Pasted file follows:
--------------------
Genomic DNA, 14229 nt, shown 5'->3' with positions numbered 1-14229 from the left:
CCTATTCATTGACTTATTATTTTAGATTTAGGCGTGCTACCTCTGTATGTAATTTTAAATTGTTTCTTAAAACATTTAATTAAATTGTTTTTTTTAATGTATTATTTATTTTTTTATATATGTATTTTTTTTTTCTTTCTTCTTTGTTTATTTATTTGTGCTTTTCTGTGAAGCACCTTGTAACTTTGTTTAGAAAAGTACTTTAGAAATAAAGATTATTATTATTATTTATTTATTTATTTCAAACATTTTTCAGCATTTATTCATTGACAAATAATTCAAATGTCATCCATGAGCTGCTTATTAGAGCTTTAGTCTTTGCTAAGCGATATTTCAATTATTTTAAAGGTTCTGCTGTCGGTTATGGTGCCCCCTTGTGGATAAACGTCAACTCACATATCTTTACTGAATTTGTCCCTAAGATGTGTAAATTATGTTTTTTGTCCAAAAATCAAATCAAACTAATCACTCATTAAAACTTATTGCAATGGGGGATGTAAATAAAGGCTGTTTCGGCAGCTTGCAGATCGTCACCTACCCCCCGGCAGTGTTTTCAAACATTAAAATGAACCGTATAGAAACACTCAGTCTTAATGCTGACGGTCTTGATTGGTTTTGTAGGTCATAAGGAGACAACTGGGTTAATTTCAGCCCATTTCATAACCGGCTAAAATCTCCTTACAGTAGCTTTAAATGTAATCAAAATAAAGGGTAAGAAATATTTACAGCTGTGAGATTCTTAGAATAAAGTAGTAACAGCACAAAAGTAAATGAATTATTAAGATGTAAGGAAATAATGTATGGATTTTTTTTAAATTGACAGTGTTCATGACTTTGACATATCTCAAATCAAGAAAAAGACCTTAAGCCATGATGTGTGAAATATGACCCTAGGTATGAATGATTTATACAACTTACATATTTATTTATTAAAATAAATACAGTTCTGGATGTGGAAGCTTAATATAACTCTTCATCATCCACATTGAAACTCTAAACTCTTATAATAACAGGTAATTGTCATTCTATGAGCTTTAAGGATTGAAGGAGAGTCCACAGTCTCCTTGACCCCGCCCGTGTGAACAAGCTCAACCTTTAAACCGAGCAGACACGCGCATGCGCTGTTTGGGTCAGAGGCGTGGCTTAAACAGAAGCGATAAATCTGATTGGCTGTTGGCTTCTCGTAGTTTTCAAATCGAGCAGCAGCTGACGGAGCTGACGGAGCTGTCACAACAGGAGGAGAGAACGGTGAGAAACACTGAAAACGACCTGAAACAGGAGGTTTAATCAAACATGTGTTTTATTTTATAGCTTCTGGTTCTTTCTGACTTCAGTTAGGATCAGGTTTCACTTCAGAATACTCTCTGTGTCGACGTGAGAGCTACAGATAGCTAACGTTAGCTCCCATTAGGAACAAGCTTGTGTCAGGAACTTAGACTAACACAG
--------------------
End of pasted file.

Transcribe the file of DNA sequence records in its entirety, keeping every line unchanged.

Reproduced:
Genomic DNA, 14229 nt, shown 5'->3' with positions numbered 1-14229 from the left:
CCTATTCATTGACTTATTATTTTAGATTTAGGCGTGCTACCTCTGTATGTAATTTTAAATTGTTTCTTAAAACATTTAATTAAATTGTTTTTTTTAATGTATTATTTATTTTTTTATATATGTATTTTTTTTTTCTTTCTTCTTTGTTTATTTATTTGTGCTTTTCTGTGAAGCACCTTGTAACTTTGTTTAGAAAAGTACTTTAGAAATAAAGATTATTATTATTATTTATTTATTTATTTCAAACATTTTTCAGCATTTATTCATTGACAAATAATTCAAATGTCATCCATGAGCTGCTTATTAGAGCTTTAGTCTTTGCTAAGCGATATTTCAATTATTTTAAAGGTTCTGCTGTCGGTTATGGTGCCCCCTTGTGGATAAACGTCAACTCACATATCTTTACTGAATTTGTCCCTAAGATGTGTAAATTATGTTTTTTGTCCAAAAATCAAATCAAACTAATCACTCATTAAAACTTATTGCAATGGGGGATGTAAATAAAGGCTGTTTCGGCAGCTTGCAGATCGTCACCTACCCCCCGGCAGTGTTTTCAAACATTAAAATGAACCGTATAGAAACACTCAGTCTTAATGCTGACGGTCTTGATTGGTTTTGTAGGTCATAAGGAGACAACTGGGTTAATTTCAGCCCATTTCATAACCGGCTAAAATCTCCTTACAGTAGCTTTAAATGTAATCAAAATAAAGGGTAAGAAATATTTACAGCTGTGAGATTCTTAGAATAAAGTAGTAACAGCACAAAAGTAAATGAATTATTAAGATGTAAGGAAATAATGTATGGATTTTTTTTAAATTGACAGTGTTCATGACTTTGACATATCTCAAATCAAGAAAAAGACCTTAAGCCATGATGTGTGAAATATGACCCTAGGTATGAATGATTTATACAACTTACATATTTATTTATTAAAATAAATACAGTTCTGGATGTGGAAGCTTAATATAACTCTTCATCATCCACATTGAAACTCTAAACTCTTATAATAACAGGTAATTGTCATTCTATGAGCTTTAAGGATTGAAGGAGAGTCCACAGTCTCCTTGACCCCGCCCGTGTGAACAAGCTCAACCTTTAAACCGAGCAGACACGCGCATGCGCTGTTTGGGTCAGAGGCGTGGCTTAAACAGAAGCGATAAATCTGATTGGCTGTTGGCTTCTCGTAGTTTTCAAATCGAGCAGCAGCTGACGGAGCTGACGGAGCTGTCACAACAGGAGGAGAGAACGGTGAGAAACACTGAAAACGACCTGAAACAGGAGGTTTAATCAAACATGTGTTTTATTTTATAGCTTCTGGTTCTTTCTGACTTCAGTTAGGATCAGGTTTCACTTCAGAATACTCTCTGTGTCGACGTGAGAGCTACAGATAGCTAACGTTAGCTCCCATTAGGAACAAGCTTGTGTCAGGAACTTAGACTAACACAG